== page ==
While Mrs. Bennet did not know the details of Mr. Collins proposal to Miss Lucas, she knows now; and she is rather incensed to think of Charlotte becoming the inheritor of the estate when Mr. Bennet passes. Also, Jane is still eagerly waiting to hear from Bingley, and it is even concerning Elizabeth as the days pass that his selfish sisters and haughty friend, Mr. Darcy, may very well be effective in preventing him from returning.
Another letter from Caroline Bingley arrives only to emphasize the plots of the previous letter and providing Jane reason to relieve her heart over Mr. Bingley altogether, but Elizabeth is seething over her displeasure of others; while Jane is one who sees good in others, Elizabeth trusts no one. Regarding the matter with Mr. Darcy, Elizabeth is content in judging him without complete knowledge of the particular issue at hand pertaining to Mr. Wickham, but Jane always leaves room for truth and amendment.
Mrs. Bennet has a sensible sister-in-law, Mrs. Gardiner, and she is visiting for Christmas; the older Bennet girls have a special relationship with Mrs. Gardiner, and I understand why. (She reminds me of the gentle and gracious, well-grounded Mrs. Caroline Ingalls from Little House. And on that note, Mrs. Bennet is reminding me of Mrs. Olsen!) Upon hearing news between Jane and Bingley, Mrs. Gardiner invites Jane to stay with Mr. Gardiner and herself in London for awhile as a change of scenery, but she also is concerned about Elizabeth’s interest in Mr. Wickham. It’s a small world, and she knew the late Mr. Darcy.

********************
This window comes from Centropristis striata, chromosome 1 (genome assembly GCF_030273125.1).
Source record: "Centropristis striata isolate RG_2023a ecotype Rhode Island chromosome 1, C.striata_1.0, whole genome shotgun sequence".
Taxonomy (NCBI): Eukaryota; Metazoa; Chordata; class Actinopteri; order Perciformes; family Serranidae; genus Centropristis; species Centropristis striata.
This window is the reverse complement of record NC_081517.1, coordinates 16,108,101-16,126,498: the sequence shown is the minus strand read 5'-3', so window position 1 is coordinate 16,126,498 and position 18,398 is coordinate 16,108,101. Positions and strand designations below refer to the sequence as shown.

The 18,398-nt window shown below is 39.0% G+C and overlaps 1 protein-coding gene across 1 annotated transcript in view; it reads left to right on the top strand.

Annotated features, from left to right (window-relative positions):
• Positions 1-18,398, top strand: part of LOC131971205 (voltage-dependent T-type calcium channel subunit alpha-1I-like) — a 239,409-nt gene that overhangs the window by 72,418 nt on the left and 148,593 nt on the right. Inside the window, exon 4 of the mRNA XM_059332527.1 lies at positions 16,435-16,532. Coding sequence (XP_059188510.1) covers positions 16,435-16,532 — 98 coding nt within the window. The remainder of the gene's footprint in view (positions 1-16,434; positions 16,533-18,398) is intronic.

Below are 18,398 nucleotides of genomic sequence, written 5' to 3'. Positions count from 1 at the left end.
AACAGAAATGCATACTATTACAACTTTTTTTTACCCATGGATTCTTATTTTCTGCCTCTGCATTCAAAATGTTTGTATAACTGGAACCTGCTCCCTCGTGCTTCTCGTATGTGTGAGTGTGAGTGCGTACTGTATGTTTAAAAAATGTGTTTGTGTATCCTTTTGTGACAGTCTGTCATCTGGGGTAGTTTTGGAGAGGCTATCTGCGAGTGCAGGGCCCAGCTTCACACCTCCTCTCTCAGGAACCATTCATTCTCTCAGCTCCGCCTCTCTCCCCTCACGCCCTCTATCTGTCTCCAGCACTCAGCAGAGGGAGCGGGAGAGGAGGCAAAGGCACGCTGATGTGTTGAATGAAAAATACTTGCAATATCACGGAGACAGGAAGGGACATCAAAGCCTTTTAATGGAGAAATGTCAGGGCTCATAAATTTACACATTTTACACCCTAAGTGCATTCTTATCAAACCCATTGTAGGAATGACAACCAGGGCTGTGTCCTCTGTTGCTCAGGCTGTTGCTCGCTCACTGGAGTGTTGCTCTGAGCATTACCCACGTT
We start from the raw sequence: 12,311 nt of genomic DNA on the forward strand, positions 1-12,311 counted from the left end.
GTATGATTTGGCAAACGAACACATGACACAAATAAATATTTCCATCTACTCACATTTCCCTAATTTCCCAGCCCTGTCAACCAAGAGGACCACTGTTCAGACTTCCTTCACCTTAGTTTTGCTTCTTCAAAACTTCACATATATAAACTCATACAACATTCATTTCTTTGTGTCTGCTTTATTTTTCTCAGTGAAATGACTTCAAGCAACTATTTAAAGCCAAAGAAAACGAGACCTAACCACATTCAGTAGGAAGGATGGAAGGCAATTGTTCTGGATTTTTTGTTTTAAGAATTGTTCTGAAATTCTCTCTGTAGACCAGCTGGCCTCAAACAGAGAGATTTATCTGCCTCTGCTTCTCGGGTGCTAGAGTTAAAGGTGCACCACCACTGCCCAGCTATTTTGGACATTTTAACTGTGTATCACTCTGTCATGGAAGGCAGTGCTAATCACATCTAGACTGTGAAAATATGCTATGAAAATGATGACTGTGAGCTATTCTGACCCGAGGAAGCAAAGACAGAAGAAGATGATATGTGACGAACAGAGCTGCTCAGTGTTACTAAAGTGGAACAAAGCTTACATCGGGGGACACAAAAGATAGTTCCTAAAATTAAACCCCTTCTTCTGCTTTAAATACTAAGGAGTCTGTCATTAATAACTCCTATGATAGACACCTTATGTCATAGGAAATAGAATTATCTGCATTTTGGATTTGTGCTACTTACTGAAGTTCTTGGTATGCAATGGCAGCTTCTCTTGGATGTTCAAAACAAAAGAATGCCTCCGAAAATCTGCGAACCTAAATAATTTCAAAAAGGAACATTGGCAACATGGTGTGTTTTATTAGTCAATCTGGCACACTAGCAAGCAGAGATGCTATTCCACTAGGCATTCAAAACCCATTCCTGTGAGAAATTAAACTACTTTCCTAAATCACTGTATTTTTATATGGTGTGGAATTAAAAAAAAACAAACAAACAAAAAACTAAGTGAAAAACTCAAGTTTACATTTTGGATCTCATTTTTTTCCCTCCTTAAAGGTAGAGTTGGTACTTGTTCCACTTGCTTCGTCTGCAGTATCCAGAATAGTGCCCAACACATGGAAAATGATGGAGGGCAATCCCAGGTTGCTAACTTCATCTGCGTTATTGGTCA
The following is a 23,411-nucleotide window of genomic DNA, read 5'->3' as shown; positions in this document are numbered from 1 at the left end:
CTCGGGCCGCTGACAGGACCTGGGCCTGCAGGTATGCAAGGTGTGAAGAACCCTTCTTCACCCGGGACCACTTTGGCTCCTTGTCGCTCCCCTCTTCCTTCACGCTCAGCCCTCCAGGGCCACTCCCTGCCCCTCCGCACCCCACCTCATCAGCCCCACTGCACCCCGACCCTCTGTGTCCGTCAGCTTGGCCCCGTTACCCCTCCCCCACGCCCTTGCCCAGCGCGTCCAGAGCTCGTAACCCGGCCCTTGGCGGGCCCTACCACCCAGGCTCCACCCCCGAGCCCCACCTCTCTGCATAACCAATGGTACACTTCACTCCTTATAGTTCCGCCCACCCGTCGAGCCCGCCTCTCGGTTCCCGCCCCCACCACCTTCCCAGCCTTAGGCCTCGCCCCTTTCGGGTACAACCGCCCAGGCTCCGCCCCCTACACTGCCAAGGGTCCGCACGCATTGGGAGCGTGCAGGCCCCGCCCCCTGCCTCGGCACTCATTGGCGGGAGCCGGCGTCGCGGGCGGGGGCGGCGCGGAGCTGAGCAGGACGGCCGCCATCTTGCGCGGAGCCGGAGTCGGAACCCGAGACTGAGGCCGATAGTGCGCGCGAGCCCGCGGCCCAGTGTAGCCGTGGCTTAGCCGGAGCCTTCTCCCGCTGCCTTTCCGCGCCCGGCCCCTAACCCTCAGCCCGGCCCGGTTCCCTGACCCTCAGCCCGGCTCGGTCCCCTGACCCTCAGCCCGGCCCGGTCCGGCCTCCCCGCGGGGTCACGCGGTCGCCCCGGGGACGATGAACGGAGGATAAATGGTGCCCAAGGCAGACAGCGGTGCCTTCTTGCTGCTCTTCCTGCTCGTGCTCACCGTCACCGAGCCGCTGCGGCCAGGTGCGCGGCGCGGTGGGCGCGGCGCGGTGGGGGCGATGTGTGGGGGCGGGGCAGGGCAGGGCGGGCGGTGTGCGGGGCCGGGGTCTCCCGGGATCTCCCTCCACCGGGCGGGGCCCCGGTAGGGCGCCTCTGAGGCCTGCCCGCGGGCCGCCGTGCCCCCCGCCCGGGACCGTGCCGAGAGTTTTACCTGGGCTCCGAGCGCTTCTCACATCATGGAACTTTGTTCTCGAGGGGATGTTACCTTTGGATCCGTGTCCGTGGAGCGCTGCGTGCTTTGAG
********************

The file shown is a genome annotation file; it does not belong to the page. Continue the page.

Before the Gardiners and Jane leave, Mrs. Gardiner has a private and candid conversation with Elizabeth about her relationship with Wickham requesting of her to use good judgment and not to disappoint her father (given that she is her father’s favorite!). Elizabeth assures her that she is. In London, Jane receives a visit from Caroline Bingley, whereas it is apparent that Miss Bingley’s conduct is indifferent towards her being in town, and Elizabeth is grateful now that Jane will no longer be deceived by Caroline again. By the way, Mr. Collins and Caharlotte are married.
Elizabeth apprehensively agrees to visit Charlotte and travels with Charlotte’s father and sister, Maria; but first they stay with the Gardiners for a day and night, and Elizabeth is able to spend time with Jane. Mrs. Gardiner also speaks again with Jane about Wickham, whereas her aunt questions Mr. Wickham’s character for interest in a girl, Miss. King, immediately after she had inherited her grandfather’s fortune. Elizabeth declares her unfortunate attitude of men in general, and her aunt invites her to travel with them in the summer, in which Elizabeth cries, “What are men to rocks and mountains?”